Whether you’re celebrating a class milestone, like the 100th day of school or the end of the school year, or you simply want to offer an incentive for kids to work extra-hard on a project or show consideration for one another, there are lots of tangible and intangible ways to reward students. We’ve rounded up some of the most inspirational ideas about classroom incentives from our blog.
Rewarding desirable behavior – positive reinforcement – is almost always a more effective method for motivating students than punishment is. However, it’s important to distinguish between bribing and rewarding. Bribing is promising a student a reward in exchange for their cooperation. It can create a sense of entitlement by sending the message that a child should only behave or perform well if there’s something in it for them. Rewarding is a recognition of their achievement that makes kids feel good about their effort.
Deciding What Gets Rewarded
It’s impractical – if not impossible – to reward every instance of good behavior or extra effort in the classroom. Share clear expectations for acceptable behavior with your students. When kids go above and beyond the basics, it might be time for a reward. Click here for our quick guide to determining what does and doesn’t warrant special recognition.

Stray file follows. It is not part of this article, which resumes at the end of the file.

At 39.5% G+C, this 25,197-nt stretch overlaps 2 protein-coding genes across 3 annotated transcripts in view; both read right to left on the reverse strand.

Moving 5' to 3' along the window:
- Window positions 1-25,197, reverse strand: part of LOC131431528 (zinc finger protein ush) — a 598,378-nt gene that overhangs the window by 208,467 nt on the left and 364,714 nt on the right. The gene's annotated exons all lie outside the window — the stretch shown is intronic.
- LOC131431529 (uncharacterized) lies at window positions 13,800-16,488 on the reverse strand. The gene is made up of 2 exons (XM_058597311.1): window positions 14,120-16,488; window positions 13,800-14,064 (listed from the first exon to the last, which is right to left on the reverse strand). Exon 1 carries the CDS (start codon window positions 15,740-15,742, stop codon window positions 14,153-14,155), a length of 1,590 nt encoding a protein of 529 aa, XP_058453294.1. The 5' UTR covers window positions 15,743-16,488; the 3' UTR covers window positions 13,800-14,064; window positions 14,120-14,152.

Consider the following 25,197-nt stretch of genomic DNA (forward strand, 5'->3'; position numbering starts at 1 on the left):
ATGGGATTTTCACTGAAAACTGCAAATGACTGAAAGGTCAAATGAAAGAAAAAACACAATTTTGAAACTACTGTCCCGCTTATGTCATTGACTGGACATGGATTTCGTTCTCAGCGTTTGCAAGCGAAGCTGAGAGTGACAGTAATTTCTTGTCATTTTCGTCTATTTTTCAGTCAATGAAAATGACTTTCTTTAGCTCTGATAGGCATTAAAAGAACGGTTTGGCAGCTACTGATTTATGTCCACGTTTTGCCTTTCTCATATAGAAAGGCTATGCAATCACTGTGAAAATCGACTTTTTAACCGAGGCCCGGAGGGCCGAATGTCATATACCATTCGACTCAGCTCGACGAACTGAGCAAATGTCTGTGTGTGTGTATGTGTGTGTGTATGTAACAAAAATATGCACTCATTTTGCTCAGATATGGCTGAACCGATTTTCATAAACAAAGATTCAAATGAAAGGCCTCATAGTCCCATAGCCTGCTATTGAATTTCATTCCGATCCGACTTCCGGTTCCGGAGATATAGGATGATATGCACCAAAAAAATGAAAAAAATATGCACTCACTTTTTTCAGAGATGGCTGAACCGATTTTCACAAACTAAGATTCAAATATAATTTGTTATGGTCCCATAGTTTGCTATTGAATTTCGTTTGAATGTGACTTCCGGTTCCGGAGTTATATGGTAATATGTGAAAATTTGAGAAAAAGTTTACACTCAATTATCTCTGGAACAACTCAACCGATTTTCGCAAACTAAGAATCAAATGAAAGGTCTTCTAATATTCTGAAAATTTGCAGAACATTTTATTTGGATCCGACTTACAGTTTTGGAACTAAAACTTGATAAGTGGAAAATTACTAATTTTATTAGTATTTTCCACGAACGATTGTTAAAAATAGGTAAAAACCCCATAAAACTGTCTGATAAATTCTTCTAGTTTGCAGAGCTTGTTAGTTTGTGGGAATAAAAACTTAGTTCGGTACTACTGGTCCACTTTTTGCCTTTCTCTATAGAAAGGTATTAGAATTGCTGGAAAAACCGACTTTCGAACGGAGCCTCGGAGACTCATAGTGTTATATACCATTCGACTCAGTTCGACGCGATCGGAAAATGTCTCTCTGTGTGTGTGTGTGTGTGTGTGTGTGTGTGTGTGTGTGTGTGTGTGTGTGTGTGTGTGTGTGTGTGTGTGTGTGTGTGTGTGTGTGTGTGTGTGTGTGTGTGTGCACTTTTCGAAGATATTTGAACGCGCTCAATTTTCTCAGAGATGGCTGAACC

Keeping It Simple
For everyday achievements, like good behavior or random acts of kindness, a reward can be as simple as stickers or candy. Even verbal praise or applause can go a long way toward making a student feel special. For bigger accomplishments, such as straight As or perfect attendance, you can take it up a notch with medals or certificates. The key is recognizing a student’s efforts and creating positive associations.
Directly involving students in the classroom reward system is an excellent hands-on learning opportunity. You could let them help select the contents of the class prize box or have them collaborate on classroom rules. You can also give them experiences that teach social skills, cooperation, and autonomy. This blog post has several fantastic suggestions for rewarding kids through empowerment.
However you choose to recognize and reward good behavior or special occasions, keep the focus on recognition of students’ efforts. What awards or incentives work especially well in your classroom?